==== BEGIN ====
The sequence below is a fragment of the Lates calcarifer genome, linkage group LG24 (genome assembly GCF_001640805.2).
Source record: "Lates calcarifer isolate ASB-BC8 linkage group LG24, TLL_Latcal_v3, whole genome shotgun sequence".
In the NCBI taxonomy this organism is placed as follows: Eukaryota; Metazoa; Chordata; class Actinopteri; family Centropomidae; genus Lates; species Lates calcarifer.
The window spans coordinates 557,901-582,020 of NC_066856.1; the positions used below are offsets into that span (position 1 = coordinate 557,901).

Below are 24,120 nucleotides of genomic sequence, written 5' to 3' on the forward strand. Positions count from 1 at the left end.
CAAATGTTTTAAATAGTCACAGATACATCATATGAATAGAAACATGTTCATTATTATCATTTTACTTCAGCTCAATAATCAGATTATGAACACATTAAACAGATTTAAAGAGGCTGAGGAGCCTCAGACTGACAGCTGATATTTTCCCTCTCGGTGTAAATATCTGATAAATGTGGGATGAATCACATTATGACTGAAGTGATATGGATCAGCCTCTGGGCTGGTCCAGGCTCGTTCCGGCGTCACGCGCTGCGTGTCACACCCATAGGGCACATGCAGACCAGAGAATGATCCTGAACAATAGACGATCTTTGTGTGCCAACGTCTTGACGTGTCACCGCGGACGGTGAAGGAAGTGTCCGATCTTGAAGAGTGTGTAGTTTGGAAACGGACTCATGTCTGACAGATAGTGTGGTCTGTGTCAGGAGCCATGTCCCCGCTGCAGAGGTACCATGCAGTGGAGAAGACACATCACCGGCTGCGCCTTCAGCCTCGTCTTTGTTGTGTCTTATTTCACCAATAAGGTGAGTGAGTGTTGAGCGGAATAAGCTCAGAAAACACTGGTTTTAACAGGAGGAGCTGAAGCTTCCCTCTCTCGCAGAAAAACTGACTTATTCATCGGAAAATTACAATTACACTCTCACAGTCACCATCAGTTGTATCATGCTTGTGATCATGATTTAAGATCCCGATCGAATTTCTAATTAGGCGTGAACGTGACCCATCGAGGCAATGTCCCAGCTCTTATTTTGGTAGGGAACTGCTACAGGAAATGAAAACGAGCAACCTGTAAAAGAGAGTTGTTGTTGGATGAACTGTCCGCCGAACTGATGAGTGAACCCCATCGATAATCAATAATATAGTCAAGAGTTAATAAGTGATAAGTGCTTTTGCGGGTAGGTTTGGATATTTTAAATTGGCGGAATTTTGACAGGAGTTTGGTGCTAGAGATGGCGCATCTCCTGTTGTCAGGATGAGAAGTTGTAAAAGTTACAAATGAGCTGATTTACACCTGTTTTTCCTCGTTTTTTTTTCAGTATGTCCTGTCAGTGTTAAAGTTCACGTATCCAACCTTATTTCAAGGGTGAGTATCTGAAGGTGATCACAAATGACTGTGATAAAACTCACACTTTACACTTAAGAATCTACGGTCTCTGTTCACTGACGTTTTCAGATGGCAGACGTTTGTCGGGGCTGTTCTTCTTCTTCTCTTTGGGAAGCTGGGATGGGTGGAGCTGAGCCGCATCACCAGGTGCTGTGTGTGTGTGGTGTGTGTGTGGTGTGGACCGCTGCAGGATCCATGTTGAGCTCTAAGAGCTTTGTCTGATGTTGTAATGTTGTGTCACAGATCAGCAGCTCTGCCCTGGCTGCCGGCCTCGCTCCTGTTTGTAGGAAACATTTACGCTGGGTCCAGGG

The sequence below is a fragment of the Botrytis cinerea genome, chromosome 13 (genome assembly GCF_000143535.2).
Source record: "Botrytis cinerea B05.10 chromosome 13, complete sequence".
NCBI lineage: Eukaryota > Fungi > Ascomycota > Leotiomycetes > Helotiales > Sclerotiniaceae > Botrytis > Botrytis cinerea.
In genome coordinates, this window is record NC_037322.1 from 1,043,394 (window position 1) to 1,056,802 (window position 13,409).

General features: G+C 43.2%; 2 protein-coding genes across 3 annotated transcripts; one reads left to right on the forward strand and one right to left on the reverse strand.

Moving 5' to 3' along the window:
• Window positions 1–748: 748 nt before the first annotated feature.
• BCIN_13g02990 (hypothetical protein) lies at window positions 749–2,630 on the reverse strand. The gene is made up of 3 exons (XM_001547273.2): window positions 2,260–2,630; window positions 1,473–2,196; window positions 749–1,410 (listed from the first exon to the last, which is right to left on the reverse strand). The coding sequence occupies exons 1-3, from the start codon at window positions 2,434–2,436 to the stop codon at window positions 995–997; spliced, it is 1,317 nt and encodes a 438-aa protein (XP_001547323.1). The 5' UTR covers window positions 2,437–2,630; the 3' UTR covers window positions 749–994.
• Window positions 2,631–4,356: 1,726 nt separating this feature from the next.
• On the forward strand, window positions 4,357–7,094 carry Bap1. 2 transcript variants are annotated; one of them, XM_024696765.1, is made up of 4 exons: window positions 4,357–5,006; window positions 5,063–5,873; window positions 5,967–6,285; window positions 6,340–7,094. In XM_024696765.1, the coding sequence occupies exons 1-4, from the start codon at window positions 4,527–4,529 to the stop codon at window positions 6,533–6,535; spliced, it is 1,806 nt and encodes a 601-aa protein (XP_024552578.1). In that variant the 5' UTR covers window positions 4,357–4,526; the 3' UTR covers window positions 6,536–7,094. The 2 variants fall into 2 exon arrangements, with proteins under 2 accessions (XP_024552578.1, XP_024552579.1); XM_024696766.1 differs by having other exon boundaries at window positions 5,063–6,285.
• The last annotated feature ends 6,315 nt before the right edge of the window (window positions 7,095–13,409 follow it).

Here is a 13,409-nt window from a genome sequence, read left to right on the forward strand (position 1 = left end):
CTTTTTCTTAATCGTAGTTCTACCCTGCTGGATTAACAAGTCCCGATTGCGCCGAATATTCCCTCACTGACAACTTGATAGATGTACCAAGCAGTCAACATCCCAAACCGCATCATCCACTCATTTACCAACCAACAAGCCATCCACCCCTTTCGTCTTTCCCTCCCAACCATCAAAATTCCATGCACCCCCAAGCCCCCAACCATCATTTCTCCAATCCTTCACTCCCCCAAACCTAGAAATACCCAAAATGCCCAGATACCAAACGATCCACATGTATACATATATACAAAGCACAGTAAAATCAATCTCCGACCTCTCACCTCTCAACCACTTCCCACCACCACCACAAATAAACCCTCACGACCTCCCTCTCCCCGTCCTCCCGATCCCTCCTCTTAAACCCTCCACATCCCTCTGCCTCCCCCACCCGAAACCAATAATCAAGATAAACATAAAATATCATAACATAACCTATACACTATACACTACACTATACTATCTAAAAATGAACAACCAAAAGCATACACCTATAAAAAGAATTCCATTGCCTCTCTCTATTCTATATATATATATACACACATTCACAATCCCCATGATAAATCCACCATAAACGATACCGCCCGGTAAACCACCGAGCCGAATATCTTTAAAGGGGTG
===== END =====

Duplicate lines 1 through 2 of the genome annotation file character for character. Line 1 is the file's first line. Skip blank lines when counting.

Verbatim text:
The sequence below is a fragment of the Lates calcarifer genome, linkage group LG24 (genome assembly GCF_001640805.2).
Source record: "Lates calcarifer isolate ASB-BC8 linkage group LG24, TLL_Latcal_v3, whole genome shotgun sequence".